Who is affected by sexual addiction & how can it be managed?
While some people are inappropriately labeled "sex addicts" — providing a blanket excuse for all kinds of irresponsible sexual behavior — others truly suffer from uncontrollable sexual impulses, or sex addiction. The main symptoms of sex addiction include a loss of control, failed attempts to stop unwanted sexual behavior, and a pattern of negative consequences from anxiety to depression and legal problems.
Here are some facts about sex addiction you may not know:
- It is common among those with Bipolar Disorder to engage in high-risk sexual activities during manic states.
- People with Borderline Personality Disorder engage in unsafe sexual activities as a general pattern of self-injurious behavior.
- Often those with severe identity confusion regarding their own sexual orientation engage in compulsive sexual behavior.
- People with sexual disorders like exhibitionism, pedophilia and severe fetishes require much more than sex addiction treatment since their behavior victimizes others. Not all are sex addicts; some are antisocial personalities.
- Victims of childhood sexual abuse often repeat pattern of abuse in a subconscious attempt to gain control over their childhood trauma. People in this category generally suffer from posttraumatic stress disorder.
- Adolescents and young adults who are intellectually delayed can develop a pattern of compulsive sexual behavior, as a result of not having developed an accurate understanding of healthy sexuality.
- Substance abusers frequently develop sexually addictive behavior in one of two ways. Either the problem develops while they are abusing stimulants, or when they quit using drugs, sexual addiction develops as a sort of substitute addiction.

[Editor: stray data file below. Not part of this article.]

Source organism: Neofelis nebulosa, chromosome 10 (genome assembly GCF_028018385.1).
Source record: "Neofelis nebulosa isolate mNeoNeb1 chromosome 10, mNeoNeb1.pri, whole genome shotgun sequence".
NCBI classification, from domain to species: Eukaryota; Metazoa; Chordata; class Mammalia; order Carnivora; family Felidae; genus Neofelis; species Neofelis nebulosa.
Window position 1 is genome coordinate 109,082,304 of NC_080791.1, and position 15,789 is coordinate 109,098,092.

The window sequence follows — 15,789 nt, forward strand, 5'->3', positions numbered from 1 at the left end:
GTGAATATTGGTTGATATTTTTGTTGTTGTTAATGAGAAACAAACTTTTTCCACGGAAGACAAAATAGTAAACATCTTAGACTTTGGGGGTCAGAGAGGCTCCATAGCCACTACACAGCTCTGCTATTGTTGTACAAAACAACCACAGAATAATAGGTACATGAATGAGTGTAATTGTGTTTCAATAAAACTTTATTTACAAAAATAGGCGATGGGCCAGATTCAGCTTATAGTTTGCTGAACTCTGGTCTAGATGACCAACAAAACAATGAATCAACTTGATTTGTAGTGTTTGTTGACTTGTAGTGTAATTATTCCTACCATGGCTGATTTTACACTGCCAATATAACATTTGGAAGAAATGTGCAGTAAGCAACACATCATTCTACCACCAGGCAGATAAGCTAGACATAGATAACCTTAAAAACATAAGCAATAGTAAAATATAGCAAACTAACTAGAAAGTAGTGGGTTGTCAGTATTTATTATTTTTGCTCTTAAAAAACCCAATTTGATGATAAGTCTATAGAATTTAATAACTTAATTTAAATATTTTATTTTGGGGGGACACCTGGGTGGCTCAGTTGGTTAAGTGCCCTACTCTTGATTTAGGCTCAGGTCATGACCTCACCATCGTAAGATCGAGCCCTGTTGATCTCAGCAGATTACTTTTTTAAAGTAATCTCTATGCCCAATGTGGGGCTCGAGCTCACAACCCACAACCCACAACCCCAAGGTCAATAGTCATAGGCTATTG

- Those with Dependent Personality Disorder, or love addiction, can become sexually addicted as well. Love addicts use sex to get love and can base their entire identity on the relationship, thus becoming totally dependent on that person.
- Men with Asperger's Syndrome often exhibit out-of-control sexual behaviors.
When a couple enters therapy, and one partner exhibits uncontrollable sexual impulses, the betrayed partner often feels victimized and asks me "fix it." Usually, both partners believe that responsibility lies solely with the partner who has acted out sexually. Unfortunately, for the relationship to survive one partner's sex addiction, they both have to work for it.
While the sexually addicted partner must assume responsibility for his behavior in order to regain the trust of his partner, the victimized partner must learn how to trust him again, which is never easy. However, with patience and commitment, it can be done.
Through psychotherapy and 12-Step work, partners of sex addicts often discover why their own personal psychology drew them to a partner with sexual addiction. Often women who were sexually abused as little girls gravitate towards sex addicts later in life. It may seem counter-intuitive, but an overly-sexualized child has confused sexual boundaries and may not even realize that the behaviors associated with sex addiction are unhealthy.
For sex addicts, the main focus of therapy is to help them identify effective ways to stop the unhealthy behavior patterns. Shame associated with sexual addiction can be a dangerous trigger for the disease. Twelve-step programs like 'sex addicts anonymous' and group therapy are the most effective ways to reduce shame and heal from sex addiction.
It can also be helpful to understanding the psychology behind sexual behavior, something I call "cracking the erotic code." Everyone has a sexual narrative. Uncovering the non-sexual meanings of our fantasies and behaviors can help us identify our needs — allowing sex addicts to find alternative sources of satisfaction and allowing their partners to feel compassion, empathy and understanding instead of frustration, sadness and anger.